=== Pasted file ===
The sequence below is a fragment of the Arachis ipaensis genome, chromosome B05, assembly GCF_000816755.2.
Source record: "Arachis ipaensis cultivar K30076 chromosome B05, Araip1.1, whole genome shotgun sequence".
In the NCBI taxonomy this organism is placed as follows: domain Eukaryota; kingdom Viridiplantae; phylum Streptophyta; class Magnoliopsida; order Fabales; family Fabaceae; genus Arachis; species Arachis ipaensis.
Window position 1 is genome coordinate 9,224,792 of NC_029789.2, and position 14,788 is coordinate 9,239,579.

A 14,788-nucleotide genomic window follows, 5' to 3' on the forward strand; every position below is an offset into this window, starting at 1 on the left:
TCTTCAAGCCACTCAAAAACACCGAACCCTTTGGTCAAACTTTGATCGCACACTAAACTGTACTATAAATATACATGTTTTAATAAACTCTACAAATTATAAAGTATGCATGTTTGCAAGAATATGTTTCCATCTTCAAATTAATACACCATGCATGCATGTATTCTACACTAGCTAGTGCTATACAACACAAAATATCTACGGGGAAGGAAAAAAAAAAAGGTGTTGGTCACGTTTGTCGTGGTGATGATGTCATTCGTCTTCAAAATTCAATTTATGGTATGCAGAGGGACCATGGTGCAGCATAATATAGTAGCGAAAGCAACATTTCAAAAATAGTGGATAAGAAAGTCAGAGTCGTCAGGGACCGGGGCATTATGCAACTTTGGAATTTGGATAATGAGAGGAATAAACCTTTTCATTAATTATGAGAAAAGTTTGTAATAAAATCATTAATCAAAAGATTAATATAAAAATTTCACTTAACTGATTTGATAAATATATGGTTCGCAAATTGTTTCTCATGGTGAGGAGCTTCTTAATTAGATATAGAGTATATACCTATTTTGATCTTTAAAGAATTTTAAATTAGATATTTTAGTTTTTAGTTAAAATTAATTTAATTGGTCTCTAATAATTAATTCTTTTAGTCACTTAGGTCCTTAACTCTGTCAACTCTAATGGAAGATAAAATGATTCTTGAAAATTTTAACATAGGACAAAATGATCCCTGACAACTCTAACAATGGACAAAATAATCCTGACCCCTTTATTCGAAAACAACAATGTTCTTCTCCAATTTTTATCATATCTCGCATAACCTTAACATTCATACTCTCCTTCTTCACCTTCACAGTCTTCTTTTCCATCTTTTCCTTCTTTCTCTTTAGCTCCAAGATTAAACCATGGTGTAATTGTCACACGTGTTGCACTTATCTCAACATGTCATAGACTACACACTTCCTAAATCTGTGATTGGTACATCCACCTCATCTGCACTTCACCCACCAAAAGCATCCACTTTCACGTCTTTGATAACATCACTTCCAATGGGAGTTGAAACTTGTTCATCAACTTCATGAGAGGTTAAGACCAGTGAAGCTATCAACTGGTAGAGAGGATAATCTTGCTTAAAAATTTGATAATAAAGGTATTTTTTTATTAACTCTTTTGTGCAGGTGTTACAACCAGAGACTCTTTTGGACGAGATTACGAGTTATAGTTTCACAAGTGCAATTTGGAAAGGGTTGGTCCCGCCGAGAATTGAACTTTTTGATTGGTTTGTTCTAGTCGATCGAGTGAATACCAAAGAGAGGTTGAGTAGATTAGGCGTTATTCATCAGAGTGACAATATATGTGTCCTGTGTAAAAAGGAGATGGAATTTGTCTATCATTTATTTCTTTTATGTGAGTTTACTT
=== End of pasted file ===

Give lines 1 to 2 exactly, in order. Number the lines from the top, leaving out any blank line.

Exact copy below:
The sequence below is a fragment of the Arachis ipaensis genome, chromosome B05, assembly GCF_000816755.2.
Source record: "Arachis ipaensis cultivar K30076 chromosome B05, Araip1.1, whole genome shotgun sequence".